The Last Time
When it comes to promoting the All Saints Cigars’ brands, Pegg is taking advantage of modern-day platforms and tools like Instagram and podcasts in order to connect with customers. He also doesn’t discount the value of face-to-face interactions, even during the COVID-19 pandemic. Pegg tries to spend as much time as he can in stores where he can tell both his own story as well as that of his brand.
“You’re only as good as your last visit, your last story or the last time somebody smoked your cigar,” he says. “The competition out there is so strong, and a lot of people are coming up with innovative ideas and innovative things.”
Innovation and how to differentiate All Saints Cigars from other brands on the market are something Pegg spends a lot of time thinking about. He knows that brand fatigue is a real issue among consumers today, and it’s something he doesn’t want them to experience with his own brand. All Saints Cigars is different from other brands on the market in that Pegg is building the brand and its portfolio to be reliable, stable and basic—something that’s readily available and will have a built-in audience that continues to buy it because consumers know what to expect from the smoking experience. Innovation, as defined by Pegg, is listening to consumers and reacting appropriately.
Another important part of building a brand today is accessibility. Pegg looks at other brand owners and professionals in the cigar industry and sees the good that comes from those that engage directly with consumers.
“I mean, if you look at somebody that does a lot—like Boofy [Matt Booth]—you know, here’s a guy that’s doing jewelry, he’s doing cigars. He’s like the most colorful guy on social media with the way he posts things and will react. I think that’s important,” says Pegg.
Pegg has learned a lot about marketing, branding and promotion from watching others in the industry. From La Palina’s Sammy Phillips he’s seen how one can cross-promote with brands and products outside of cigars to build brand awareness. From Crowned Heads’ Jon Huber and Drew Estate’s Jonathan Drew, Pegg has learned how turning every person within a company into their own celebrity can help expand a company’s reach and customer base.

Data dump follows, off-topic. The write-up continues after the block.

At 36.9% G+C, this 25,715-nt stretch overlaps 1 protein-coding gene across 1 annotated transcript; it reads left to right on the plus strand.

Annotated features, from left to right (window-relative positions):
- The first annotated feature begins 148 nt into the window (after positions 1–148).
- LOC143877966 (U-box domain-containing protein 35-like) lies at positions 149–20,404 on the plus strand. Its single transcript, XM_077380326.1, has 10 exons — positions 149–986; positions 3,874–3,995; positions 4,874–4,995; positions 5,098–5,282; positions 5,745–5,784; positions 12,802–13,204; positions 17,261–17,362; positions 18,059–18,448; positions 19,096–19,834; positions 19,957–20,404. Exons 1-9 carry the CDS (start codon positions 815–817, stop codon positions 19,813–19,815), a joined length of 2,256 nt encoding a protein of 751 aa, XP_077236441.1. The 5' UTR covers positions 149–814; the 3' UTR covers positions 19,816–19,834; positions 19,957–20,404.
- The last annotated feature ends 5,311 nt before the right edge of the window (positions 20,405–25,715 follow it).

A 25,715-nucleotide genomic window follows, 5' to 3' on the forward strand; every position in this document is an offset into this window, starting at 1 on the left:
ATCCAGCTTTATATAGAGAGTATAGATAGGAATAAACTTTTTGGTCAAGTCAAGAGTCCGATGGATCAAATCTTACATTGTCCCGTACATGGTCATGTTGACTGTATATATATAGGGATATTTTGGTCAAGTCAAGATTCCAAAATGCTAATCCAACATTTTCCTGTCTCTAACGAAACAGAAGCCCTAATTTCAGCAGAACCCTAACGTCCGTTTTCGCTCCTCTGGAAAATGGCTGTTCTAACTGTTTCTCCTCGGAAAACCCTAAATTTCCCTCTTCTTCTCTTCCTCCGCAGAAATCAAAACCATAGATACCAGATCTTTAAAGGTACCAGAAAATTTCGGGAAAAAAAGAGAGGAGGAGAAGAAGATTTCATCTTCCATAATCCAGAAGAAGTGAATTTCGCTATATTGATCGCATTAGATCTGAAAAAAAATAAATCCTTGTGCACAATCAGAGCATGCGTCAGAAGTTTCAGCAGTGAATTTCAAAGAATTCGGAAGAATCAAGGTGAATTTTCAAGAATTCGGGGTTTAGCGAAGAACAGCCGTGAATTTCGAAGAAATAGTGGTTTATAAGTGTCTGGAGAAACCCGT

“Other people in the organization can be just as effective and good for the consumer as well,” Pegg says. “Not every consumer is going to connect with a brand owner, but they might connect with somebody else that’s part of that team.”
According to Pegg, every company he has worked for has had an awesome support team. As a sales rep, Pegg was well aware of how many people were involved in getting a product to a retailer. Even when Pegg was selling mutual funds, there was somebody on staff for every task from marketing to mailing to customer support. Now at All Saints Cigars, Pegg is forced to wear many hats because of the size of the company, although he shares many responsibilities with his business partners. Even though having his own brand requires him to put in a lot of time for managing the brand, Pegg gets a thrill out of having a brand to call his own.
“It’s exciting for me to be out here engaging with my old friends and meeting new friends,” he says. “This is what I love. It’s what I’ve always loved. I love people, and I love telling the story. I love listening to a story as well. It’s just wonderful to be back out here.”
Pegg, who is a self-professed numbers guy, is already looking at the trajectory ahead of All Saints Cigars and sees big things for the brand going forward. According to Pegg, All Saints Cigars is growing every month and is also finding a home among the right retailers. Despite a few hiccups he’s had to work around, such as the global COVID-19 pandemic, Pegg and his business partners are excited about what they’ve accomplished so far and whatever is ahead for the brand.
“When we made this commitment, one of the things that I said was that if we were going to do this thing full time that we had to be prepared for these hiccups,” he says. “We want to bring things on to market when they’re ready and when the consumer wants them, so it’s a juggling act right now.”
Pegg is well aware of the many challenges that come with owning a business and building a brand in a competitive market such as the cigar industry, but he’s ready to face whatever comes his way. Pegg’s peers had commented on his big return to the industry, with many asking why he decided to come back after having made a clean exit. For Pegg, All Saints Cigars is his future and his family’s future—he wouldn’t take a risk on a business if he didn’t believe in it. Pegg expects to grind 12-14 hours a day, and he expects headaches and bumpy roads, but he also expects All Saints Cigars to be here for a long time to come. Pegg is going all in on All Saints Cigars—and fully expects to win big.
This story first appeared in the March/April 2021 issue of Tobacco Business magazine. Members of the tobacco industry are eligible for a complimentary subscription to our magazine. Click here for details.
– Story by Antoine Reid, senior editor and digital director for Tobacco Business Magazine. You can follow him on Instagram @editor.reid.